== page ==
OK. Only two. But you are here reading so I got your attention. Today will I will show you the final photos of the scroll sawn version of my "Nevermore" plaque. I finished it up yesterday, and it is heading out to New Jersey this morning to be published in the November issue of Creative Woodworks and Crafts magazine, which will come out in September. That will give those of you who want to make it plenty of time. I am pleased with how it came out, but I still couldn&...
Another busy weekend has come and gone. The speed that time passes continues to amaze me. I must be busy.It is cool here this morning, with just a bit of rain. After the past few days which were rather warm and sticky, I am happy for the change. Although our weather here in Nova Scotia seems very mild in when I hear about how hot it has been in other places. I feel very fortunate.I made some progress on my "Nevermore" plaque yesterday. I didn't quite complete it, but it will be ...
My Journey As A Creative Designer - Woodworking and Beyond #1370: Progress on the "Nevermore" Scroll Saw Project
I made good progress on my scrolled version of the "Nevermore" plaque although it did not come without its challenges. It was nothing that I couldn't overcome, but it took some real thought to sort some of the process out in my mind and make it work how I intended. But after spending the day laying things out and finally getting the chance to cut the pieces at the scroll saw, I am fairly happy with the results. Below is a photograph of where it sits as I write this morning: S...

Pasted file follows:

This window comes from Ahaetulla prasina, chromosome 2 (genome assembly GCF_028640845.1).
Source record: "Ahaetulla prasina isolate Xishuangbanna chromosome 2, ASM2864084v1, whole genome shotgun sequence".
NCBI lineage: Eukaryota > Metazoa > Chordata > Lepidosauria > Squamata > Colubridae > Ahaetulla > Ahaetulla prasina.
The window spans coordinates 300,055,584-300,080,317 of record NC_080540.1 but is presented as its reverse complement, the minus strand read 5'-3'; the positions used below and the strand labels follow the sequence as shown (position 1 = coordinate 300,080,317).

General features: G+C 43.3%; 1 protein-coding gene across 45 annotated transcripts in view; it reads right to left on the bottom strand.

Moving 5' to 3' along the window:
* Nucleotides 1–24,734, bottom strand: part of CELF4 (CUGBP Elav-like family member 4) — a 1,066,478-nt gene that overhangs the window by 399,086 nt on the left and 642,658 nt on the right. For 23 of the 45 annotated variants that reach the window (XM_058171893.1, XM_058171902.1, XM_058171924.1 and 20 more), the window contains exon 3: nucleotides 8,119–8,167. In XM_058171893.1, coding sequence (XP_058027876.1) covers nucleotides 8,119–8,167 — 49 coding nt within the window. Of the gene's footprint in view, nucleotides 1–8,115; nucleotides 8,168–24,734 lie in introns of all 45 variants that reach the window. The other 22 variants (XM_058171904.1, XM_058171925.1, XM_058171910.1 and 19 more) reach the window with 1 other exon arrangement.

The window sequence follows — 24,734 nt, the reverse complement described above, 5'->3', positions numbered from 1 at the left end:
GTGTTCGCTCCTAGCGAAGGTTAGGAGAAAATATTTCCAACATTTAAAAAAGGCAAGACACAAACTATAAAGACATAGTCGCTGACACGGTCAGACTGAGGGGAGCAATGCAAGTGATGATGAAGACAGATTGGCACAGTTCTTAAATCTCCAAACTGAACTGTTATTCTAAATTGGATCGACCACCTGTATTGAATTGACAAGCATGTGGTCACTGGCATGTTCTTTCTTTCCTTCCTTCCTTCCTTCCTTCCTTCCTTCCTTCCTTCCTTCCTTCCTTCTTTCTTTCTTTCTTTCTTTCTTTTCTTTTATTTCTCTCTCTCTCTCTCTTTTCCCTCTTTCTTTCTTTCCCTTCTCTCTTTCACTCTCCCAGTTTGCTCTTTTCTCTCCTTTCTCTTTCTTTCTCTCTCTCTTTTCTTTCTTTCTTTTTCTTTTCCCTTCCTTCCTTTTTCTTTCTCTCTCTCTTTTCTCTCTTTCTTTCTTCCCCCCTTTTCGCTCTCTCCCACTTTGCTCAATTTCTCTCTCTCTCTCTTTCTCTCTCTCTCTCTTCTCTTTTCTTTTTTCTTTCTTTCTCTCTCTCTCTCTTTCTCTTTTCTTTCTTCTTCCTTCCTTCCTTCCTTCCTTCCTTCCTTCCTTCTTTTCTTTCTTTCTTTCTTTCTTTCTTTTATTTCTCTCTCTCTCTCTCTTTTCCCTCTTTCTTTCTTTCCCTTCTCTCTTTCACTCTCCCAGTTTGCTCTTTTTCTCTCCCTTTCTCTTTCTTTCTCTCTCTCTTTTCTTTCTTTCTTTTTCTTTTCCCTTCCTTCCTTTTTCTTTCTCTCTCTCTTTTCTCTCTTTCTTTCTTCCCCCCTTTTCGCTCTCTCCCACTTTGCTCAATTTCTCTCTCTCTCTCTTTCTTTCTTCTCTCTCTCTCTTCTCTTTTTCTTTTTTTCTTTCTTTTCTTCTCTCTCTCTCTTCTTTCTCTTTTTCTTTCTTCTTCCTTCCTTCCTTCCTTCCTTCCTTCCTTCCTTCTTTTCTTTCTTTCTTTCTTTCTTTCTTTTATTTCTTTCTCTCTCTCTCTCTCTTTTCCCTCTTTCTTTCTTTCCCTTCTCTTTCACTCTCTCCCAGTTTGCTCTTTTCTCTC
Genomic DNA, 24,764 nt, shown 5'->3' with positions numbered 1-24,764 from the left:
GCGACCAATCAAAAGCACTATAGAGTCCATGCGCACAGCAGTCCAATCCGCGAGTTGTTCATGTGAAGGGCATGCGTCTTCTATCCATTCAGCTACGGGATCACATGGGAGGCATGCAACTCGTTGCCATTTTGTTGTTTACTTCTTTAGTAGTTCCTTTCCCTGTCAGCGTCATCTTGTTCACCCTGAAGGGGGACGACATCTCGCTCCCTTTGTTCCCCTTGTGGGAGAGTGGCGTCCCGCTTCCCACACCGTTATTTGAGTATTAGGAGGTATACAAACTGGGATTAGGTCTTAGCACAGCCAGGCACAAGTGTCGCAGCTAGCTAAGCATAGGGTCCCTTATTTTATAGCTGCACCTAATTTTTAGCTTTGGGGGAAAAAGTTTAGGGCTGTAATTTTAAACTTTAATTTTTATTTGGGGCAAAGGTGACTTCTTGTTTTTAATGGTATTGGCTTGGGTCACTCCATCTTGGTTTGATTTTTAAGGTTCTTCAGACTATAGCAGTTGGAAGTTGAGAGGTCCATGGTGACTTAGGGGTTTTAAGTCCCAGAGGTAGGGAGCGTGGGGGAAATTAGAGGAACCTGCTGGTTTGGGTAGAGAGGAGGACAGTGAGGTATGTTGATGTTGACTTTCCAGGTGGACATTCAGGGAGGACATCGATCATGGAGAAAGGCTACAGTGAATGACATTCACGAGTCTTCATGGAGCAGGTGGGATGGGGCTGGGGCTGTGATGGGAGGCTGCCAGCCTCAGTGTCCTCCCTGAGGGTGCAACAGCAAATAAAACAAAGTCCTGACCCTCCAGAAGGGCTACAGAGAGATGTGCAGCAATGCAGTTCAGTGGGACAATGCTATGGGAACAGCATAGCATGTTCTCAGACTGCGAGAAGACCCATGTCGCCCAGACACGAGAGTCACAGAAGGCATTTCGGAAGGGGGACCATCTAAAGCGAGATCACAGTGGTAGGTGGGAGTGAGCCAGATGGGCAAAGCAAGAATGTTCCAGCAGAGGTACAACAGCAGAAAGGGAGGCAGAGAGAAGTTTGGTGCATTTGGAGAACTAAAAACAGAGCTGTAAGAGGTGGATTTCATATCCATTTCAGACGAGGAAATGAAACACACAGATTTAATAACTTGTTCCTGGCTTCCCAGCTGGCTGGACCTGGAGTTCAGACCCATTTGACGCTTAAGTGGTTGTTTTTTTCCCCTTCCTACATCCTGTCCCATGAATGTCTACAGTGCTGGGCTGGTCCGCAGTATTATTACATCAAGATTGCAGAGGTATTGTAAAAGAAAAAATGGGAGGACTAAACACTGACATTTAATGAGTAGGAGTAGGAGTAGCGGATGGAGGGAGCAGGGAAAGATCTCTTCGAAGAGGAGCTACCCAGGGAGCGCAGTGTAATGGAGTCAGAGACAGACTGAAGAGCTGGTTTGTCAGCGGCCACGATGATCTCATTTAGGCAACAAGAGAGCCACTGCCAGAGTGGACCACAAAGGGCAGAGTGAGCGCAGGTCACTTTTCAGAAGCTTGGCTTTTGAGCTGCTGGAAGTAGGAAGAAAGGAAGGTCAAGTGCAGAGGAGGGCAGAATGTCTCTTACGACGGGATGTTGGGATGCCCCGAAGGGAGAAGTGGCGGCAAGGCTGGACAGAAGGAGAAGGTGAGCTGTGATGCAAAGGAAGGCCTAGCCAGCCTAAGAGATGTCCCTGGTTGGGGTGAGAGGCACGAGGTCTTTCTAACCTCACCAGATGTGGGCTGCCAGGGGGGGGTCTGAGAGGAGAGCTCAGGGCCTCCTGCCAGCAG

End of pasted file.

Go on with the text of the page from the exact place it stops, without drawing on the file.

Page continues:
Recently we embarked on a challenging request from a prestigious client to create a dining room table border that measures 12’ x 16’ x 1’ entirely out of wenge and Gaboon ebony. The border will go into a newly -installed floor of hand-distressed (and bleached!) American walnut. My son is the craftsman and I’m moral support, and R&D so to speak. I’ve veen in the flooring industry by marriage for many years so although I have a fairly good knowledge base on ...
Follow along as I build a sculpted chair seat on youtube!
Next up is a 50 degree block plane. The body is jatoba with an ipe sole. The stripe in the middle is ebony and beech. Iron is a Hock 1 1/2”. Finish is Waterlox and wax. Thanks to the jatoba and the Hock iron, this thing weighs more than some metal block planes. It fits very comfortably in the hand. Jatoba is extremely hard and dense. Sanding end grain is about the same as sanding hardened steel. That’s a bit of an exaggeration, but not by much. Forget about doin...
A Special Guitar Those of you who have read my past blog entries know that my family heritage and the tradition of woodworking passed down to me by my ancestors are very important to me. Some of my relatives came from the great tool making city of Sheffield, England, and many of those who found their way to America worked as carpenters, operated sawmills, or were fine craftsmen. My father, Seth Milton Summerfield, Jr., was not only the most recent of this line of woodworkers, but he was al...
SORRY ABOUT THE SOUND YOU WILL HAVE TO TURN UP WHEN MY VOICE GOES QUIET Walk through the wood shop talking about the various projects I’m currently working on. I have been working on a home bar that is made from Bubinga and Walnut I’m almost finished just the live edge Bubinga chair rail to be installed and some wall panels. I then show my most recent dining chair design that has a different shaped headrest, legs and an inlay of Gabon ebony. The chair is built from Canadian ...
Yesterday I got a little bit side tracked. Not really too far off the path I was heading, but just enough to change gears for a day and try something new. So it was for a good cause. I often receive many comments from people that I call ‘regulars’ here on the Lumberjock site. Even though this site is quite large at over 50,000 members, as with any place, we seem to fall into a niche or corner of the site where we feel accepted and comfortable. I am not different, as when I wr...
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